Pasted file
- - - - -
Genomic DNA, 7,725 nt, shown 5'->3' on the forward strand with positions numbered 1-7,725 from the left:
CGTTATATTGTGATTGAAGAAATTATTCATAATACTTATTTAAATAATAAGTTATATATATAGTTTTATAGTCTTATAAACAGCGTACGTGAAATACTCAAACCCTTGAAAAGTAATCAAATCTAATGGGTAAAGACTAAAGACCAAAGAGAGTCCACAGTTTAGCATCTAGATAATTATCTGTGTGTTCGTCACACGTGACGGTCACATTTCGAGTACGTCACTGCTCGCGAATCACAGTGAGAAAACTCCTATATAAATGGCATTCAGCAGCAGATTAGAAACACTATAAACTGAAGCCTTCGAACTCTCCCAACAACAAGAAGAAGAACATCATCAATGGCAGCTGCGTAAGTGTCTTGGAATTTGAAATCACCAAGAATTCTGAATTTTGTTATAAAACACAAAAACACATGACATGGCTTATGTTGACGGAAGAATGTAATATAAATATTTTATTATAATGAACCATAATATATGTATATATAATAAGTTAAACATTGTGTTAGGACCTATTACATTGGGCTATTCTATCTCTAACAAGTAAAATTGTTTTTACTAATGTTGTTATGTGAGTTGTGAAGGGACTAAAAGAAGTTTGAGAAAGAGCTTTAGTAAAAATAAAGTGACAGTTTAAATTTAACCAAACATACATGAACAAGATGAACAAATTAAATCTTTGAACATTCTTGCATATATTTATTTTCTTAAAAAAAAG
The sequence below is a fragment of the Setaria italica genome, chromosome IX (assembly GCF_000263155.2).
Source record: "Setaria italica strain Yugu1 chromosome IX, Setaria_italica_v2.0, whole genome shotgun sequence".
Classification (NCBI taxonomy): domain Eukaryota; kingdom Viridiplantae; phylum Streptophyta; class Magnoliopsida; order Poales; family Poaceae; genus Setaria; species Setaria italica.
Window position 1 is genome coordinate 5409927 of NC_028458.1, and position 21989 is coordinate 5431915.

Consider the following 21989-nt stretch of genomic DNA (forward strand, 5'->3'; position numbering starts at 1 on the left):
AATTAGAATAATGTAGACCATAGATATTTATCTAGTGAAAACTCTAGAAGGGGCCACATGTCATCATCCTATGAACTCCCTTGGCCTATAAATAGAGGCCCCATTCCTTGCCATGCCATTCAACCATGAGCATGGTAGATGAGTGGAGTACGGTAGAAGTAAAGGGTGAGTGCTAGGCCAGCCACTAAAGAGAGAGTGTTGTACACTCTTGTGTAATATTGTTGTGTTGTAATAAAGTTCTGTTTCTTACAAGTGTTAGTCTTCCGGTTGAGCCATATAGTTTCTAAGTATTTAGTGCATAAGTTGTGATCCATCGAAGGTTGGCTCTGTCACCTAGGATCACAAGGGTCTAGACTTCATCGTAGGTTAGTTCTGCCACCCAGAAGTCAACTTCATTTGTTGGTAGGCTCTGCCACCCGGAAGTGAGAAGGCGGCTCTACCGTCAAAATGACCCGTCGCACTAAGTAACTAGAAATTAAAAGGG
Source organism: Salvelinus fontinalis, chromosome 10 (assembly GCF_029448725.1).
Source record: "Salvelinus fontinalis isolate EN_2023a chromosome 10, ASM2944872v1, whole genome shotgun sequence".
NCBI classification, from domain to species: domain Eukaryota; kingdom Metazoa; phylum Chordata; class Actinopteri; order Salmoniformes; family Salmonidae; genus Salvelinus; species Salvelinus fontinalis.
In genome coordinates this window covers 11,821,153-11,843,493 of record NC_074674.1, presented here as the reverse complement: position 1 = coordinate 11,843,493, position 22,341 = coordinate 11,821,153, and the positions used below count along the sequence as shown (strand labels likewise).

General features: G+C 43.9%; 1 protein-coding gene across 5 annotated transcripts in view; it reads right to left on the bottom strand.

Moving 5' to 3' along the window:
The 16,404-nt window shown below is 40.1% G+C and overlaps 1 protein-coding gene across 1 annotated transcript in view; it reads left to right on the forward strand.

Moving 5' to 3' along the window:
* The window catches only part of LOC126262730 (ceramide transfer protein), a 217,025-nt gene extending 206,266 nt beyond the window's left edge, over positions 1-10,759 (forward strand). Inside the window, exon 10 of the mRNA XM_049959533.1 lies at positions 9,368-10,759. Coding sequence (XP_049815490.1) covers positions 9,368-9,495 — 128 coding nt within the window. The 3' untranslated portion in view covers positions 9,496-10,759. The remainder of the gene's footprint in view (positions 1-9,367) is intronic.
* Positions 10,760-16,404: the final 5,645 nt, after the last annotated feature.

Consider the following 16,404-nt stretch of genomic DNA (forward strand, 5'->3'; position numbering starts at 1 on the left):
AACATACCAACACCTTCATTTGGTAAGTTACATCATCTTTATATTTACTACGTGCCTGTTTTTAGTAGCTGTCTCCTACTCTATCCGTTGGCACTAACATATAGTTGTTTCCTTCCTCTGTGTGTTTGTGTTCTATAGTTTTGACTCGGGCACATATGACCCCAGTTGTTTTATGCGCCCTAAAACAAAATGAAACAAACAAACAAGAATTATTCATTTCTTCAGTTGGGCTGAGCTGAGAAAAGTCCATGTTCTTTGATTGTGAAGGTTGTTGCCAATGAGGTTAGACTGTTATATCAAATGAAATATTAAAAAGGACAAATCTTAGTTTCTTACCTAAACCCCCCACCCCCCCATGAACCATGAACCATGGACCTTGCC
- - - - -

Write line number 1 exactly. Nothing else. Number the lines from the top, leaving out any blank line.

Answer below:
Genomic DNA, 7,725 nt, shown 5'->3' on the forward strand with positions numbered 1-7,725 from the left: